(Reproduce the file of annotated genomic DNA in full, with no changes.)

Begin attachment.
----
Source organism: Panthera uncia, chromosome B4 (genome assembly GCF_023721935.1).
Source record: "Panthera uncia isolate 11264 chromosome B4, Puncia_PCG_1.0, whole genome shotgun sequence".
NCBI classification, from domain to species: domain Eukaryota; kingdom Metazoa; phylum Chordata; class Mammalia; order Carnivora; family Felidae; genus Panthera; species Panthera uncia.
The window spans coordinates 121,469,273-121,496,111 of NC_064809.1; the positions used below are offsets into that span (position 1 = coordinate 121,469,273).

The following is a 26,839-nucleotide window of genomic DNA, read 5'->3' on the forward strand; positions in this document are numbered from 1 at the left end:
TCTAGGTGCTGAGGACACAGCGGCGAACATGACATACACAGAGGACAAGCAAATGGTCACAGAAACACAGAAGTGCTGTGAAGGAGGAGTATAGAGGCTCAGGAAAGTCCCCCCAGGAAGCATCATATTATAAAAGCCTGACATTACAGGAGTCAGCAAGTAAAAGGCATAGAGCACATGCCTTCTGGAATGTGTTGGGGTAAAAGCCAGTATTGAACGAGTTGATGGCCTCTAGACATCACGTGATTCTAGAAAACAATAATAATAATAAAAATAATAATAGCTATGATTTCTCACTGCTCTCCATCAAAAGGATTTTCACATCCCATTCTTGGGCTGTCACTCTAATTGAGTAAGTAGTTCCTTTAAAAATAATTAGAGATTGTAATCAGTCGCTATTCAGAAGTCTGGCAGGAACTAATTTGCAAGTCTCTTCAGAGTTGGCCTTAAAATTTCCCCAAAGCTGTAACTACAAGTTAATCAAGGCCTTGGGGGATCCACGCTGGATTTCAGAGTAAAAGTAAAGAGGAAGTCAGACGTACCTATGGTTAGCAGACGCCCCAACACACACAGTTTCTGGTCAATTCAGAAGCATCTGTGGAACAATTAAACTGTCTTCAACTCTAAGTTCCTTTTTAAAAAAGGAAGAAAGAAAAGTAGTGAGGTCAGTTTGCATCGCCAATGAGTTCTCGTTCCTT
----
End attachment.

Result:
Source organism: Panthera uncia, chromosome B4 (genome assembly GCF_023721935.1).
Source record: "Panthera uncia isolate 11264 chromosome B4, Puncia_PCG_1.0, whole genome shotgun sequence".
NCBI classification, from domain to species: domain Eukaryota; kingdom Metazoa; phylum Chordata; class Mammalia; order Carnivora; family Felidae; genus Panthera; species Panthera uncia.
The window spans coordinates 121,469,273-121,496,111 of NC_064809.1; the positions used below are offsets into that span (position 1 = coordinate 121,469,273).

The following is a 26,839-nucleotide window of genomic DNA, read 5'->3' on the forward strand; positions in this document are numbered from 1 at the left end:
TCTAGGTGCTGAGGACACAGCGGCGAACATGACATACACAGAGGACAAGCAAATGGTCACAGAAACACAGAAGTGCTGTGAAGGAGGAGTATAGAGGCTCAGGAAAGTCCCCCCAGGAAGCATCATATTATAAAAGCCTGACATTACAGGAGTCAGCAAGTAAAAGGCATAGAGCACATGCCTTCTGGAATGTGTTGGGGTAAAAGCCAGTATTGAACGAGTTGATGGCCTCTAGACATCACGTGATTCTAGAAAACAATAATAATAATAAAAATAATAATAGCTATGATTTCTCACTGCTCTCCATCAAAAGGATTTTCACATCCCATTCTTGGGCTGTCACTCTAATTGAGTAAGTAGTTCCTTTAAAAATAATTAGAGATTGTAATCAGTCGCTATTCAGAAGTCTGGCAGGAACTAATTTGCAAGTCTCTTCAGAGTTGGCCTTAAAATTTCCCCAAAGCTGTAACTACAAGTTAATCAAGGCCTTGGGGGATCCACGCTGGATTTCAGAGTAAAAGTAAAGAGGAAGTCAGACGTACCTATGGTTAGCAGACGCCCCAACACACACAGTTTCTGGTCAATTCAGAAGCATCTGTGGAACAATTAAACTGTCTTCAACTCTAAGTTCCTTTTTAAAAAAGGAAGAAAGAAAAGTAGTGAGGTCAGTTTGCATCGCCAATGAGTTCTCGTTCCTT